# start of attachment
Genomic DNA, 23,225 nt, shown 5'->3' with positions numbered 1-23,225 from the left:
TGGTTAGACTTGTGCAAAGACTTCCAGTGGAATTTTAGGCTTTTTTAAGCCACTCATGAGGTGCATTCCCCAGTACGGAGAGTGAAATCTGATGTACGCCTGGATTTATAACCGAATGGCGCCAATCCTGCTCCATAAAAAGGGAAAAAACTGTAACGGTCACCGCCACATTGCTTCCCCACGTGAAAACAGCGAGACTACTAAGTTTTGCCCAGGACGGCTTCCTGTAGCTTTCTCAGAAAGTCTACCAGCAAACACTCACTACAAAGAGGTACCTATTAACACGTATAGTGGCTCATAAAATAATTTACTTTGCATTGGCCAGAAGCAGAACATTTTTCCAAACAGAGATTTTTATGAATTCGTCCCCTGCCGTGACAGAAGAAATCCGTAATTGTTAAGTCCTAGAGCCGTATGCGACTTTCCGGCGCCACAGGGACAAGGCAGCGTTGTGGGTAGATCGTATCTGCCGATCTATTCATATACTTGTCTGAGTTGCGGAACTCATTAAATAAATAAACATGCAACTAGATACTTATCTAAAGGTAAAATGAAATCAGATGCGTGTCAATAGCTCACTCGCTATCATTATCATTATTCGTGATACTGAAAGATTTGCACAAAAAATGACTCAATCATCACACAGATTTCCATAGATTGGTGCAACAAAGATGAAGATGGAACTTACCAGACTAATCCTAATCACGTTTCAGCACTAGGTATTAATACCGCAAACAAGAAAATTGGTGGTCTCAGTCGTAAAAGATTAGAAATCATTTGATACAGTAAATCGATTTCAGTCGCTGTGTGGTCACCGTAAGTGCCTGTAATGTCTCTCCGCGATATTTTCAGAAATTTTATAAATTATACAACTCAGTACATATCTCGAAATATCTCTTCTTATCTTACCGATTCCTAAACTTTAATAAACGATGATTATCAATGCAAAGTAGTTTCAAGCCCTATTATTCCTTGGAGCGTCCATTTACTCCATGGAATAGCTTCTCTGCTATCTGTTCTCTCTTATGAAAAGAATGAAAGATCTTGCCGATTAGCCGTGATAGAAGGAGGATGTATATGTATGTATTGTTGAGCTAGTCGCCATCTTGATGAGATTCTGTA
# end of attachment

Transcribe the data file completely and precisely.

Genomic DNA, 23,225 nt, shown 5'->3' with positions numbered 1-23,225 from the left:
TGGTTAGACTTGTGCAAAGACTTCCAGTGGAATTTTAGGCTTTTTTAAGCCACTCATGAGGTGCATTCCCCAGTACGGAGAGTGAAATCTGATGTACGCCTGGATTTATAACCGAATGGCGCCAATCCTGCTCCATAAAAAGGGAAAAAACTGTAACGGTCACCGCCACATTGCTTCCCCACGTGAAAACAGCGAGACTACTAAGTTTTGCCCAGGACGGCTTCCTGTAGCTTTCTCAGAAAGTCTACCAGCAAACACTCACTACAAAGAGGTACCTATTAACACGTATAGTGGCTCATAAAATAATTTACTTTGCATTGGCCAGAAGCAGAACATTTTTCCAAACAGAGATTTTTATGAATTCGTCCCCTGCCGTGACAGAAGAAATCCGTAATTGTTAAGTCCTAGAGCCGTATGCGACTTTCCGGCGCCACAGGGACAAGGCAGCGTTGTGGGTAGATCGTATCTGCCGATCTATTCATATACTTGTCTGAGTTGCGGAACTCATTAAATAAATAAACATGCAACTAGATACTTATCTAAAGGTAAAATGAAATCAGATGCGTGTCAATAGCTCACTCGCTATCATTATCATTATTCGTGATACTGAAAGATTTGCACAAAAAATGACTCAATCATCACACAGATTTCCATAGATTGGTGCAACAAAGATGAAGATGGAACTTACCAGACTAATCCTAATCACGTTTCAGCACTAGGTATTAATACCGCAAACAAGAAAATTGGTGGTCTCAGTCGTAAAAGATTAGAAATCATTTGATACAGTAAATCGATTTCAGTCGCTGTGTGGTCACCGTAAGTGCCTGTAATGTCTCTCCGCGATATTTTCAGAAATTTTATAAATTATACAACTCAGTACATATCTCGAAATATCTCTTCTTATCTTACCGATTCCTAAACTTTAATAAACGATGATTATCAATGCAAAGTAGTTTCAAGCCCTATTATTCCTTGGAGCGTCCATTTACTCCATGGAATAGCTTCTCTGCTATCTGTTCTCTCTTATGAAAAGAATGAAAGATCTTGCCGATTAGCCGTGATAGAAGGAGGATGTATATGTATGTATTGTTGAGCTAGTCGCCATCTTGATGAGATTCTGTA